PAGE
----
• The time cost of generating all needed inputs could be significant in cases where no inputs (or just a few) were really needed. This occurred often, for instance when just one out of a large suite of benchmarks was run, or when a user would list the collection of benchmarks without running any.

Creation. An environment is created right before its related benchmarks are run. The IO action that creates the environment is run, then the newly created environment is evaluated to normal form (hence the NFData constraint) before being passed to the function that receives the environment.

Complex environments. If you need to create an environment that contains multiple values, simply pack the values into a tuple.

Lazy pattern matching. In situations where a "real" environment is not needed, e.g. if a list of benchmark names is being generated, undefined will be passed to the function that receives the environment. This avoids the overhead of generating an environment that will not actually be used.

The function that receives the environment must use lazy pattern matching to deconstruct the tuple, as use of strict pattern matching will cause a crash if undefined is passed in.

Example. This program runs benchmarks in an environment that contains two values. The first value is the contents of a text file; the second is a string. Pay attention to the use of a lazy pattern to deconstruct the tuple in the function that returns the benchmarks to be run.

setupEnv = do
let small = replicate 1000 (1 :: Int)
big <- map length . words <$> readFile "/usr/dict/words" return (small, big) main = defaultMain [ -- notice the lazy pattern match here! env setupEnv$ \ ~(small,big) -> bgroup "main" [
bgroup "small" [
bench "length" $whnf length small , bench "length . filter"$ whnf (length . filter (==1)) small
]
,  bgroup "big" [
bench "length" $whnf length big , bench "length . filter"$ whnf (length . filter (==1)) big
]
] ]

Discussion. The environment created in the example above is intentionally not ideal. As Haskell's scoping rules suggest, the variable big is in scope for the benchmarks that use only small. It would be better to create a separate environment for big, so that it will not be kept alive while the unrelated benchmarks are being run.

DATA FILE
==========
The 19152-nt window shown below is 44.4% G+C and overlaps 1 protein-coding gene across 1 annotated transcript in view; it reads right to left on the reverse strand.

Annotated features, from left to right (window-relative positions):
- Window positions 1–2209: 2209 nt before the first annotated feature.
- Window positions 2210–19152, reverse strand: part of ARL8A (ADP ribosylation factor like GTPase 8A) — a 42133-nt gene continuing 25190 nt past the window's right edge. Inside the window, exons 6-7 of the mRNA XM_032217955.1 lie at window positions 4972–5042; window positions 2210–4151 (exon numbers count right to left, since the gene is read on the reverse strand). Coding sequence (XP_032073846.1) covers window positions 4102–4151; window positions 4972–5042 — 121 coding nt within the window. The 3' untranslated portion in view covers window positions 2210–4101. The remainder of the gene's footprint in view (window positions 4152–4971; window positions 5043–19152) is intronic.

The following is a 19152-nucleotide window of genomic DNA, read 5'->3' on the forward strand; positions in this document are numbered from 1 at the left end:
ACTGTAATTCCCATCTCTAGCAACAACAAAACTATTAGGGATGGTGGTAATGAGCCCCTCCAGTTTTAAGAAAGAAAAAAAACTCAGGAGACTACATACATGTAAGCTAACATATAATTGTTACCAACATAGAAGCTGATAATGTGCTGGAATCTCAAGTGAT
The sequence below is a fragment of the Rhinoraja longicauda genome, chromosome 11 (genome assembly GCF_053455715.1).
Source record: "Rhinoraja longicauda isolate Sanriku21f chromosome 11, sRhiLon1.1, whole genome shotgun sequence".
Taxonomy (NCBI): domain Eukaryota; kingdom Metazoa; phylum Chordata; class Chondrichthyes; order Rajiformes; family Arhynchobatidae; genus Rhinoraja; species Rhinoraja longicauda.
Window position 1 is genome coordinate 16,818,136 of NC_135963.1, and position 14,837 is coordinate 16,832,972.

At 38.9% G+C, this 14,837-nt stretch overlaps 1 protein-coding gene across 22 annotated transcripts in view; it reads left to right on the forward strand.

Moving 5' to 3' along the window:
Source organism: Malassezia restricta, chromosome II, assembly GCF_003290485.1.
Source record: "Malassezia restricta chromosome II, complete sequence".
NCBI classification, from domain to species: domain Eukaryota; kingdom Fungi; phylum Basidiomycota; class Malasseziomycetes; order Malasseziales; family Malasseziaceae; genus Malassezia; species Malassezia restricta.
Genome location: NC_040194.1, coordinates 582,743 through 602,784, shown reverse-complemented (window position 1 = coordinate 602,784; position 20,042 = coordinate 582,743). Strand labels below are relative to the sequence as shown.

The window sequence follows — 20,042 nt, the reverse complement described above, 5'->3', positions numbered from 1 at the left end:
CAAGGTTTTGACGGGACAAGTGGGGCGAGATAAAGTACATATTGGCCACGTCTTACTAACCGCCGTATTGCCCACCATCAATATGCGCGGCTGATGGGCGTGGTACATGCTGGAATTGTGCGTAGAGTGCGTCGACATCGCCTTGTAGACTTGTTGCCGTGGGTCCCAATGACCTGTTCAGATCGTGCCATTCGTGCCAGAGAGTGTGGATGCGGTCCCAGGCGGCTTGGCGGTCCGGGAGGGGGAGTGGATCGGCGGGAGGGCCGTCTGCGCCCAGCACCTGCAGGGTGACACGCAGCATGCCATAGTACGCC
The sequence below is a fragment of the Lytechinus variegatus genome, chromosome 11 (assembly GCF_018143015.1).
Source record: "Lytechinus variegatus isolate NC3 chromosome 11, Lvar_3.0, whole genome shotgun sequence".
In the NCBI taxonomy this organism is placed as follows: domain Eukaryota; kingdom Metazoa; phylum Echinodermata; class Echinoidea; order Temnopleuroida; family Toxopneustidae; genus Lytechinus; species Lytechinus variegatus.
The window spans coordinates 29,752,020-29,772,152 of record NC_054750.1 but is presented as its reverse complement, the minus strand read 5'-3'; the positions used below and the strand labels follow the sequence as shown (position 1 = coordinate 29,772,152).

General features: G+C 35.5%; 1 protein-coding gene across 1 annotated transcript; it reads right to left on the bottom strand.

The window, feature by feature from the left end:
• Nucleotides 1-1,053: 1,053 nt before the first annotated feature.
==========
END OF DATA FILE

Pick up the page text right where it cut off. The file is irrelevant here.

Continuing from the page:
Arguments

 :: NFData env => IO env Create the environment. The environment will be evaluated to normal form before being passed to the benchmark. -> (env -> IO a) Clean up the created environment. -> (env -> Benchmark) Take the newly created environment and make it available to the given benchmarks. -> Benchmark

Same as env, but but allows for an additional callback to clean up the environment. Resource clean up is exception safe, that is, it runs even if the Benchmark throws an exception.

Arguments

 :: (NFData env, NFData b) => (Int64 -> IO env) Create an environment for a batch of N runs. The environment will be evaluated to normal form before running. -> (env -> IO b) Function returning the IO action that should be benchmarked with the newly generated environment. -> Benchmarkable

Create a Benchmarkable where a fresh environment is allocated for every batch of runs of the benchmarkable.

The environment is evaluated to normal form before the benchmark is run.

When using whnf, whnfIO, etc. Criterion creates a Benchmarkable whichs runs a batch of N repeat runs of that expressions. Criterion may run any number of these batches to get accurate measurements. Environments created by env and envWithCleanup, are shared across all these batches of runs.

This is fine for simple benchmarks on static input, but when benchmarking IO operations where these operations can modify (and especially grow) the environment this means that later batches might have their accuracy effected due to longer, for example, longer garbage collection pauses.

An example: Suppose we want to benchmark writing to a Chan, if we allocate the Chan using environment and our benchmark consists of writeChan env (), the contents and thus size of the Chan will grow with every repeat. If Criterion runs a 1,000 batches of 1,000 repeats, the result is that the channel will have 999,000 items in it by the time the last batch is run. Since GHC GC has to copy the live set for every major GC this means our last set of writes will suffer a lot of noise of the previous repeats.

By allocating a fresh environment for every batch of runs this function should eliminate this effect.